By: Mike Eden, First Western Trust
U.S. citizens have the ability to deduct mortgage interest expense from income thereby lowering tax liability. If you live in Canada, Europe or Asia you have no such deduction available. With the progressive tiered tax system the mortgage interest deduction is more valuable for higher income earners. Owning a home with a mortgage begins to make sense from a tax standpoint when a consumer reaches the 25% tax bracket or taxable income in 2015 or above $37,000.
In the highest tax brackets for those earning over $400,000 the savings is up to 39.6 cents for each dollar you pay on your mortgage or mortgages.
State tax and other deductions such as property tax continue to benefit the higher tax earners. The IRS has implemented Income Phase out calculations so high income earners do lose some of the benefit depending on their income levels. The maximum mortgage interest indebtedness one can have in order to be able to deduct the interest is $1,000,000. You can also have a $100,000 home equity line (HELOC) for home improvements for a total of $1.1 million. The HELOC is subject to rules and is open to interpretation as to the use of the funds for home improvement.
In many cases with high wage earners a calculation can be done to determine the cost/benefit of having a mortgage. There is generally a tipping point as which the net taxable expense of a mortgage payment is beneficial in comparison to investing the cash retained by not making an “all cash” purchase. At the end of the day, it really is an emotional decision. Being debt free provides great comfort to many investors and can outweigh the benefits of the mortgage deduction.
Assuming a $1 million mortgage at 4.0% interest and annual interest cost of about $40,000 if you are in the 33% tax bracket your tax savings could be $13,320. This effectively lowers your borrowing rate to 2.66%. For purchasers who want great liquidity or who feel they can invest the funds at higher than 2.66% then taking advantage of the mortgage interest deduction makes sense. As interest rates rise (as they are expected to do) locking in long term debt and applying the tax savings from mortgage deduction gets more attractive. Of course, with the complex US tax code, it always makes sense to consult with a tax advisor or financial planner prior to a purchase to determine how your individual tax situation would be effected.
In states that have a Homestead exemption having a mortgage can help protect your home against future creditors. In many cases when you pay cash for your home and there is no 3rd party lender to protect you can lose this benefit. In Wyoming the homestead exemption is $20,000 per person or $40,000 for a married couple.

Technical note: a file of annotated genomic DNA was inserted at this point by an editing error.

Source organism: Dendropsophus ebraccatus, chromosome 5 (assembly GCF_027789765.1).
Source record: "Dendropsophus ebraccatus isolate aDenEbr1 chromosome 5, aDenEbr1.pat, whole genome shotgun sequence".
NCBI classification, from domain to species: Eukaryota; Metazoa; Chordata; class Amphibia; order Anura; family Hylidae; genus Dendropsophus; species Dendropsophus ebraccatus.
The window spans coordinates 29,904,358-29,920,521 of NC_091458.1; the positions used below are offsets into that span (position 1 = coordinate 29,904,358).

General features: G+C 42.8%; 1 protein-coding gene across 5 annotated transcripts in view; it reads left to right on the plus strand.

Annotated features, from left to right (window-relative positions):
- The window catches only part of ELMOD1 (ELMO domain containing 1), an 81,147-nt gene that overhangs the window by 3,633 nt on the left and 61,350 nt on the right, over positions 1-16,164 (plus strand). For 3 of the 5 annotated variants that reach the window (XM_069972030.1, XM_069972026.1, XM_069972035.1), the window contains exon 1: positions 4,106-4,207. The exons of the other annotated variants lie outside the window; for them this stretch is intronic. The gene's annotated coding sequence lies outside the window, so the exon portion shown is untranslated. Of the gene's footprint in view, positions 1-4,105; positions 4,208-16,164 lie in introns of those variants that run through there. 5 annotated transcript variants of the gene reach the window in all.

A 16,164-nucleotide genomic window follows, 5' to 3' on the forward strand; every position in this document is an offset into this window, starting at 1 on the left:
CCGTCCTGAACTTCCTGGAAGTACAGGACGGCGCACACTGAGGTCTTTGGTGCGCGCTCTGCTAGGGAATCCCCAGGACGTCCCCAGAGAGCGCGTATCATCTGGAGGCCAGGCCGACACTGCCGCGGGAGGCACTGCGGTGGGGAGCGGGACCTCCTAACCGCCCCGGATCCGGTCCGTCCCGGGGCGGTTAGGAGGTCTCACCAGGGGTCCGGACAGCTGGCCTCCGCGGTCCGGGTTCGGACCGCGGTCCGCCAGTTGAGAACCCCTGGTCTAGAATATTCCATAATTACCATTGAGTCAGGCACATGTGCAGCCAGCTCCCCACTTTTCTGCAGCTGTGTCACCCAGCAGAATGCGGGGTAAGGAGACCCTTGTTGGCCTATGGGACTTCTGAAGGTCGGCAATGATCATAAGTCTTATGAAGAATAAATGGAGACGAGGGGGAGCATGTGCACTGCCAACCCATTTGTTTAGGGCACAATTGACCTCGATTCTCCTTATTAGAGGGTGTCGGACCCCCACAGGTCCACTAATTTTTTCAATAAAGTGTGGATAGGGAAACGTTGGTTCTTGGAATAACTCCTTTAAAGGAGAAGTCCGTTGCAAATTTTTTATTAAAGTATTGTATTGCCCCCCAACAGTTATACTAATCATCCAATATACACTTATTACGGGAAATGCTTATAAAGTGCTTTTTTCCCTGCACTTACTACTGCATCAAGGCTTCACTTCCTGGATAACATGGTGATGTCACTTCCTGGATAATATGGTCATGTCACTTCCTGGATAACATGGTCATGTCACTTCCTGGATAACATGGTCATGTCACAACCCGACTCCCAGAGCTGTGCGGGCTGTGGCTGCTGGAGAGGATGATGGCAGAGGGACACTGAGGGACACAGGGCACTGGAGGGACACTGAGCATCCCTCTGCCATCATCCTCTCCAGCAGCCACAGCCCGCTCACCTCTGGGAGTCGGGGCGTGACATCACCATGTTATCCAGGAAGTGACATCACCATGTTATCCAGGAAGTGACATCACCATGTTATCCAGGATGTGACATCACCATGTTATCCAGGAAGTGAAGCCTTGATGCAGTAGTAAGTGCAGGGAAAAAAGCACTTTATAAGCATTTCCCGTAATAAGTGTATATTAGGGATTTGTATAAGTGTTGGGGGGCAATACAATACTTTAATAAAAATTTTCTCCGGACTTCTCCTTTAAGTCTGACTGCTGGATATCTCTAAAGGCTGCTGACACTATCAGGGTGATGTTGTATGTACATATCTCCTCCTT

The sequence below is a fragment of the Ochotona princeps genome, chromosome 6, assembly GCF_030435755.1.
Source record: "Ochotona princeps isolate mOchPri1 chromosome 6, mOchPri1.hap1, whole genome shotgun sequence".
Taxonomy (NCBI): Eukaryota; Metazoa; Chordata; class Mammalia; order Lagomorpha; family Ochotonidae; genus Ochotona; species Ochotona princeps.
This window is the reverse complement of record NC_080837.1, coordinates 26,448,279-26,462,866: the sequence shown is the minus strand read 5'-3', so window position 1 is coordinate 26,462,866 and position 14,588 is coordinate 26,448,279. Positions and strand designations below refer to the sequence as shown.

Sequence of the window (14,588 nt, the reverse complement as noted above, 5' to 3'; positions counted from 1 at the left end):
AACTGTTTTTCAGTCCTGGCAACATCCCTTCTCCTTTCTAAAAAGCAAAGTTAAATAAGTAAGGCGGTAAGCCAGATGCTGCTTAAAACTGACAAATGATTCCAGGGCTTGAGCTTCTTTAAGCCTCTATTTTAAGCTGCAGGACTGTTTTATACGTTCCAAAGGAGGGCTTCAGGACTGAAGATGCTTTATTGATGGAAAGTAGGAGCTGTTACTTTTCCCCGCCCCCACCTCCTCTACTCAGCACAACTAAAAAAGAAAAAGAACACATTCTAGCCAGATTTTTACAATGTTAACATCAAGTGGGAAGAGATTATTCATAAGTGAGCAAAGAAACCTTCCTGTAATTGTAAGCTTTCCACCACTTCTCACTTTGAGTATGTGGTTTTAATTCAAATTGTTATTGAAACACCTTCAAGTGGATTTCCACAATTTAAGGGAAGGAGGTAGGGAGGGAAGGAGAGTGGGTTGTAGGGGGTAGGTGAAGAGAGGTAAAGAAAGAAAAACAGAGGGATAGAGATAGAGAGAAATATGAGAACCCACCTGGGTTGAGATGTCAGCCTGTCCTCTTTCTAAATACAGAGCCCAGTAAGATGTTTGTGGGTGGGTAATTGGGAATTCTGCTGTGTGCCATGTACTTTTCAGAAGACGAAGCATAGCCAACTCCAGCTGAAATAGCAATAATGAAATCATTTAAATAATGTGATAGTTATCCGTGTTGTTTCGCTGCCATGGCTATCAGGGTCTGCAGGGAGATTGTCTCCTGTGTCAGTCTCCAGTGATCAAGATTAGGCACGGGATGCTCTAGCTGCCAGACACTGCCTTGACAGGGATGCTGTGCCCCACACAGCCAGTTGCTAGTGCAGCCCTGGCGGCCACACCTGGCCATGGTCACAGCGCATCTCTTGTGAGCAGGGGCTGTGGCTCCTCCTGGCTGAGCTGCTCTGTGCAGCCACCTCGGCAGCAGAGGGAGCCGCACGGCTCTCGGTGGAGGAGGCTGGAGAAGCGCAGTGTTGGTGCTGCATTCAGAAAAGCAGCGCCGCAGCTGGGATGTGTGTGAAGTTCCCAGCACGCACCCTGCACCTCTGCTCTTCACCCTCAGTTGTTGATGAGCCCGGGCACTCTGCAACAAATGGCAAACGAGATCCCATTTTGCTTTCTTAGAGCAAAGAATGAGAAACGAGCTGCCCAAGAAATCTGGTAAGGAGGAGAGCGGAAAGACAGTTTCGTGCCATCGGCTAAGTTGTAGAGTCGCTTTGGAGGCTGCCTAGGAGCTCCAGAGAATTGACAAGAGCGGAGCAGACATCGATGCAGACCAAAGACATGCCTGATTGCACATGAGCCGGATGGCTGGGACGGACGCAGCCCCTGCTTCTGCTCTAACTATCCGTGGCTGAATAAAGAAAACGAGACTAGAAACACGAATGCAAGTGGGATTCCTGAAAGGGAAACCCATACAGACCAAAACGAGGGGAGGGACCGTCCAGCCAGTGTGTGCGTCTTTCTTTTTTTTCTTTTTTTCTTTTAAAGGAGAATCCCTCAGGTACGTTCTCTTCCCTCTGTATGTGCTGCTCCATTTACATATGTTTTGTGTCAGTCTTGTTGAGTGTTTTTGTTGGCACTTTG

For Second Homes a purchaser can combine mortgage interest deductions on multiple homes as long as they are not rental properties. If you rent your home 14 days per year or fewer it is considered a true second home and mortgage interest deduction rules apply. You can rent your home for 14 days per year and earn the income tax free. You are still subject to the total mortgage interest deduction limit of $1.1 million. This is total and not per home! Once you rent your home for greater than 14 days it becomes a rental property and different tax rules effect what you will pay. You cannot deduct mortgage interest expense on a rental property.
In a hot real estate market it may be beneficial to make an “all cash” offer in order to increase chances of winning the bid and then applying for a mortgage shortly thereafter to take advantage of the interest deductions.
About First Western Trust
First Western Trust’s mission is to be the best private bank for the Western wealth management client. The integrated wealth management firm delivers a complete package of goals-oriented wealth advisory services to clients that have a uniquely Western spirit from its 10 offices in Colorado, Arizona, California, and Wyoming.
Through it’s proprietary ConnectView service model, First Western delivers tailored solutions, spanning wealth planning, private banking, investment management, trusts and estates, insurance, philanthropic advisory, and retirement services to help meet its clients’ interconnected, and often complex, personal, business, mortgage and philanthropic needs.